Micro and Nanofabrication of Molecularly Imprinted Polymers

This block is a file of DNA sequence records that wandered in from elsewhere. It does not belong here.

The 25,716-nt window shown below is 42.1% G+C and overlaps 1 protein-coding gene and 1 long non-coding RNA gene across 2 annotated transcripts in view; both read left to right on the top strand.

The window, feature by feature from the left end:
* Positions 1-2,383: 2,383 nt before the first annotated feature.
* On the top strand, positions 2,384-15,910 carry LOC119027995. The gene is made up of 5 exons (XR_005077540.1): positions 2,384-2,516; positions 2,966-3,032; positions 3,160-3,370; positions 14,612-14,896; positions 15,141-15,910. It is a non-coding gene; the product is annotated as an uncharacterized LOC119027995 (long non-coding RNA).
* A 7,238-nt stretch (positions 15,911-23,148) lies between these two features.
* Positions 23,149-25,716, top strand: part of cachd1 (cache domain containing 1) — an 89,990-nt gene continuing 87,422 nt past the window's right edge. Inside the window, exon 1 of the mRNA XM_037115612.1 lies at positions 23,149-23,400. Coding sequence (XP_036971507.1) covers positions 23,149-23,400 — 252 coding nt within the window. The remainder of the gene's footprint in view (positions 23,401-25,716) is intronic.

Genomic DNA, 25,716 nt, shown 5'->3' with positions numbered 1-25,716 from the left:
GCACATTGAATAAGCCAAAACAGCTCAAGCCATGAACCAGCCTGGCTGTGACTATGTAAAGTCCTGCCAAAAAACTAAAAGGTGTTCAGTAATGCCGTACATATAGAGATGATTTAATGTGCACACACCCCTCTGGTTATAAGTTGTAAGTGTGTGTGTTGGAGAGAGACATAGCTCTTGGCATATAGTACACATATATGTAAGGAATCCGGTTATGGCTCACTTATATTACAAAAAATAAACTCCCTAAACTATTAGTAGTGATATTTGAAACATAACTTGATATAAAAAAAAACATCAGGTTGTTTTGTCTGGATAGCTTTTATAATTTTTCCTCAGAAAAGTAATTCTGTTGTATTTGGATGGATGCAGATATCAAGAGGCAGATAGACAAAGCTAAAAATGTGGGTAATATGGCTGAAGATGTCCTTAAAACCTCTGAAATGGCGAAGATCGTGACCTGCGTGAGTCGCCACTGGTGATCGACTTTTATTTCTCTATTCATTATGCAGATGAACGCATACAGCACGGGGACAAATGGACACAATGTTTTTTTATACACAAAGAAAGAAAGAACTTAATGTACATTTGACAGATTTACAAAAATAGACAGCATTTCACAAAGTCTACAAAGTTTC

Molecularly imprinted polymers (MIPs) are artificial antibody mimics that offer a sophisticated tool for the selective and sensitive recognition of target molecules. These tailor-made polymers have, compared to their natural biological counterparts, a superior chemical and physical stability, and can more easily be engineered and integrated into standard industrial processes. They are therefore excellent candidates for integration into chemical sensors, biosensors and biochips. For interfacing MIPs with a transducer, modern micro- and nanofabrication methods are of great interest, since they allow a target-oriented deposition of the functional polymer. Recent developments in the field of nanostructured MIPs and nanocomposites allow not only improved highly selective target recognition but also the implementation of additional features, such as amplification of electromagnetic waves by metal nanoparticles, magnetic susceptibility or structural colours in photonic crystals. Therefore, it is not surprising that the development of MIPs increased considerable interest. The present review targets recent advances in the micro- and nanofabrication of MIPs.